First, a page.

German psychologist and neuropathologist Alois Alzheimer is credited with identifying the first case of “presenile dementia”—later called Alzheimer’s disease—in 1906. The 1970s and ’80s brought increasing awareness about Alzheimer’s disease in America.
This personal reflection about a person with the disease was written by a Kentucky Christian College professor in 1990.
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A Parable of Meaning
By Charles R. Gresham
January 21, 1990; p. 12
. . . One reads of what occurs when Alzheimer’s disease affects a person; one may even watch a television movie that presents Alzheimer’s effects in dramatic fashion; but it only “hits home” when it affects someone you know and love. Then it registers at the deepest level of one’s life.
He had been a close friend for almost twenty-five years. He was warm, generous, personable, with a great sense of humor. An elder in his local church and an excellent Sunday-school teacher, he had been a recognized leader of the Christian community for almost forty years. As a lawyer, his Christian influence had been extended generally through his profession and, particularly, as counsel to several Christian institutions in his geographic region. But Alzheimer’s had produced its devastating effect. Within a very few months, his brilliant mind and wonderful personality was gone. His personal effectiveness has come to an end. Those who knew him well were deeply grieved.
Isn’t it strange that the previous description appears to be of a person who is no longer alive (“he had been . . .”) and the response is similar to that which occurs at death (“were deeply grieved”)? Yet he is alive and may continue to live for several years. In God’s eyes, he is that same person who made us laugh, helped us think through important decisions, and was generous with his witness and wealth. How often, in situations like this, we forget.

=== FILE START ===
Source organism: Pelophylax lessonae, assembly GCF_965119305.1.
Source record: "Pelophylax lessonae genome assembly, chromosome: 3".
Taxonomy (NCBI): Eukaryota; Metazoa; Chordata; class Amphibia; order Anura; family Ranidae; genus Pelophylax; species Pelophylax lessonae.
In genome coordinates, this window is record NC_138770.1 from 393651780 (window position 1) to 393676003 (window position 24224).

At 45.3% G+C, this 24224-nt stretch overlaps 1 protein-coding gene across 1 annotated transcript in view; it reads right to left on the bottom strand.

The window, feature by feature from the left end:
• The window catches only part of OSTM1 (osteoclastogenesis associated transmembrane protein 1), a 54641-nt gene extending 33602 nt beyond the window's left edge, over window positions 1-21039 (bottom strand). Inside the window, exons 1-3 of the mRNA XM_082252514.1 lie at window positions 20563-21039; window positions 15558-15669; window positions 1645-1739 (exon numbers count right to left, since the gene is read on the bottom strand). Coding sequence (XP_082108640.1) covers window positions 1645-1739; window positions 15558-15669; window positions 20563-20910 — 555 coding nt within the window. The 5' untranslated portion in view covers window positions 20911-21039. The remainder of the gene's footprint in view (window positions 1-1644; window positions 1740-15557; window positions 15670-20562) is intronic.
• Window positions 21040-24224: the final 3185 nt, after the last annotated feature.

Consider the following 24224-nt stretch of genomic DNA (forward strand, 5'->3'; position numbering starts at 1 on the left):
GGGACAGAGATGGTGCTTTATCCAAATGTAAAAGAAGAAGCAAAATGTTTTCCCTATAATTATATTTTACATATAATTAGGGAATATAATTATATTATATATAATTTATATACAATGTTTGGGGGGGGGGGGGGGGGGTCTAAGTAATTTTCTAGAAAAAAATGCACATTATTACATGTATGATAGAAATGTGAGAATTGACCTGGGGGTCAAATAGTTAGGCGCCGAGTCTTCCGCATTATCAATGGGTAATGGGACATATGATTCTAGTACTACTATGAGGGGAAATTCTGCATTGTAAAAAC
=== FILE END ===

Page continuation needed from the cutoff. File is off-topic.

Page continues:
It is here that . . . the wonderful gift of memory becomes so important. Even at a time that the disease is playing havoc with my friend’s ability to remember, my memory is unaffected. In fact, my memory is enlarged as incidents of the past are recalled. (Sometimes there is a faint recollection and a resultant chuckle on the part of my friend since the disease has not taken its total toll upon his mental powers.)
But even more, memory aids me to think of the great influence my friend has made throughout his years. There is a wife who loves him and bears the burden of his handicap. There are children who honor him and are now mature and actively involved in professional life, in which they too are carrying out their Christian commitment. There are numerous friends who, even though unrecognized, are the better and wiser due to his effect upon them. Only eternity itself will reveal how effective his influence has been through these many years of active adult life.
In a “throwaway” age of relativism and immediacy, my friend may have no meaning since he is no longer useful and no longer reflects what he once was. But in the minds of those who have been taught values and significance by revealed truth, my friend is just as important as he ever was. Perhaps the tragic consequence that has touched him may make us more aware of the significance of every moment of life. I wonder if the situation were reversed what could my friend say about me?
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Charles R. Gresham, who wrote this essay, served on the faculty of Kentucky Christian College—now Kentucky Christian University—in the city of Grayson for many years. He died while out walking on a sunny and unseasonably warm afternoon in November 2002. He was 74.
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—Jim Nieman, managing editor, Christian Standard